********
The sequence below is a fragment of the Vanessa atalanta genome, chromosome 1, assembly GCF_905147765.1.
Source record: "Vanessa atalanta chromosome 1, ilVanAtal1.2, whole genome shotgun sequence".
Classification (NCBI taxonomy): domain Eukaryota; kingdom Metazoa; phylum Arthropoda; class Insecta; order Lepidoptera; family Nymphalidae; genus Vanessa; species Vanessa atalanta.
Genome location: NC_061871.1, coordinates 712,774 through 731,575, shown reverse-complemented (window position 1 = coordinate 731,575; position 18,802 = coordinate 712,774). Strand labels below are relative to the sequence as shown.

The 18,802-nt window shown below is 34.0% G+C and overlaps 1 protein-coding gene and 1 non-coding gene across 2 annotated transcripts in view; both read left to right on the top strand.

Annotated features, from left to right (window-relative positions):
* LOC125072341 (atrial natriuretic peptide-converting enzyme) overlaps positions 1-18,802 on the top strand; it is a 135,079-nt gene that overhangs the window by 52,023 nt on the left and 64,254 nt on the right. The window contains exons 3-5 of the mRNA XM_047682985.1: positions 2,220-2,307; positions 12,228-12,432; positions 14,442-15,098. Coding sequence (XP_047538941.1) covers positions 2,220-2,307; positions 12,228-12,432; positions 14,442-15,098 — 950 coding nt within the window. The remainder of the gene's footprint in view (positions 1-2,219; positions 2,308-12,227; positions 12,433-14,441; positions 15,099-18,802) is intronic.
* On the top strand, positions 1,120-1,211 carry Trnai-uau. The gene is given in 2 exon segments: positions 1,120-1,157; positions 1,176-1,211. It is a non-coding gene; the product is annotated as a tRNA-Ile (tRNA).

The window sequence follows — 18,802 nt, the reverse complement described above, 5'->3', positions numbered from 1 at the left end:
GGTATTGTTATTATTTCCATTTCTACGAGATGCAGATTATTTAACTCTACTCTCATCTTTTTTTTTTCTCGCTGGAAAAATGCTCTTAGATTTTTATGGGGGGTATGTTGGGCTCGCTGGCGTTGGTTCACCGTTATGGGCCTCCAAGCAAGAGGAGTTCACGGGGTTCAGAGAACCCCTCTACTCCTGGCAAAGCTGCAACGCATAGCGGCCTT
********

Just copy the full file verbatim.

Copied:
The sequence below is a fragment of the Vanessa atalanta genome, chromosome 1, assembly GCF_905147765.1.
Source record: "Vanessa atalanta chromosome 1, ilVanAtal1.2, whole genome shotgun sequence".
Classification (NCBI taxonomy): domain Eukaryota; kingdom Metazoa; phylum Arthropoda; class Insecta; order Lepidoptera; family Nymphalidae; genus Vanessa; species Vanessa atalanta.
Genome location: NC_061871.1, coordinates 712,774 through 731,575, shown reverse-complemented (window position 1 = coordinate 731,575; position 18,802 = coordinate 712,774). Strand labels below are relative to the sequence as shown.

The 18,802-nt window shown below is 34.0% G+C and overlaps 1 protein-coding gene and 1 non-coding gene across 2 annotated transcripts in view; both read left to right on the top strand.

Annotated features, from left to right (window-relative positions):
* LOC125072341 (atrial natriuretic peptide-converting enzyme) overlaps positions 1-18,802 on the top strand; it is a 135,079-nt gene that overhangs the window by 52,023 nt on the left and 64,254 nt on the right. The window contains exons 3-5 of the mRNA XM_047682985.1: positions 2,220-2,307; positions 12,228-12,432; positions 14,442-15,098. Coding sequence (XP_047538941.1) covers positions 2,220-2,307; positions 12,228-12,432; positions 14,442-15,098 — 950 coding nt within the window. The remainder of the gene's footprint in view (positions 1-2,219; positions 2,308-12,227; positions 12,433-14,441; positions 15,099-18,802) is intronic.
* On the top strand, positions 1,120-1,211 carry Trnai-uau. The gene is given in 2 exon segments: positions 1,120-1,157; positions 1,176-1,211. It is a non-coding gene; the product is annotated as a tRNA-Ile (tRNA).

The window sequence follows — 18,802 nt, the reverse complement described above, 5'->3', positions numbered from 1 at the left end:
GGTATTGTTATTATTTCCATTTCTACGAGATGCAGATTATTTAACTCTACTCTCATCTTTTTTTTTTCTCGCTGGAAAAATGCTCTTAGATTTTTATGGGGGGTATGTTGGGCTCGCTGGCGTTGGTTCACCGTTATGGGCCTCCAAGCAAGAGGAGTTCACGGGGTTCAGAGAACCCCTCTACTCCTGGCAAAGCTGCAACGCATAGCGGCCTT